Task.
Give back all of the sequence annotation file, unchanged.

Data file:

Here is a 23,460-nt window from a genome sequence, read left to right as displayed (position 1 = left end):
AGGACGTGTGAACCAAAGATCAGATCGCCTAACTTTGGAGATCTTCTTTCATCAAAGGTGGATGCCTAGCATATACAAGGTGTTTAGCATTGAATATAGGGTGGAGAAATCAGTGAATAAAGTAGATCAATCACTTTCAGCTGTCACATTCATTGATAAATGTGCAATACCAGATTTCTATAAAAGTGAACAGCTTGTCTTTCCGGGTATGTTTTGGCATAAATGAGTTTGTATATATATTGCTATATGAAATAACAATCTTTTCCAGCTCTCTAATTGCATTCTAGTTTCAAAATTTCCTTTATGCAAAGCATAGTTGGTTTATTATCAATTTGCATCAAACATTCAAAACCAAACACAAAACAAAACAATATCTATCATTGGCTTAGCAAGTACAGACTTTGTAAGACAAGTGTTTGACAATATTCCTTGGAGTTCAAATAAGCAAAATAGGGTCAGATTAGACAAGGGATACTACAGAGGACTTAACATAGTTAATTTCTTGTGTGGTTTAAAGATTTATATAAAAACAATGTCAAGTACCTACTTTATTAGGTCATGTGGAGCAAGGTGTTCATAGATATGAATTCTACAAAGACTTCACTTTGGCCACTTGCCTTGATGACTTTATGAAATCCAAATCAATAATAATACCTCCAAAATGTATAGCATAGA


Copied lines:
Here is a 23,460-nt window from a genome sequence, read left to right as displayed (position 1 = left end):
AGGACGTGTGAACCAAAGATCAGATCGCCTAACTTTGGAGATCTTCTTTCATCAAAGGTGGATGCCTAGCATATACAAGGTGTTTAGCATTGAATATAGGGTGGAGAAATCAGTGAATAAAGTAGATCAATCACTTTCAGCTGTCACATTCATTGATAAATGTGCAATACCAGATTTCTATAAAAGTGAACAGCTTGTCTTTCCGGGTATGTTTTGGCATAAATGAGTTTGTATATATATTGCTATATGAAATAACAATCTTTTCCAGCTCTCTAATTGCATTCTAGTTTCAAAATTTCCTTTATGCAAAGCATAGTTGGTTTATTATCAATTTGCATCAAACATTCAAAACCAAACACAAAACAAAACAATATCTATCATTGGCTTAGCAAGTACAGACTTTGTAAGACAAGTGTTTGACAATATTCCTTGGAGTTCAAATAAGCAAAATAGGGTCAGATTAGACAAGGGATACTACAGAGGACTTAACATAGTTAATTTCTTGTGTGGTTTAAAGATTTATATAAAAACAATGTCAAGTACCTACTTTATTAGGTCATGTGGAGCAAGGTGTTCATAGATATGAATTCTACAAAGACTTCACTTTGGCCACTTGCCTTGATGACTTTATGAAATCCAAATCAATAATAATACCTCCAAAATGTATAGCATAGA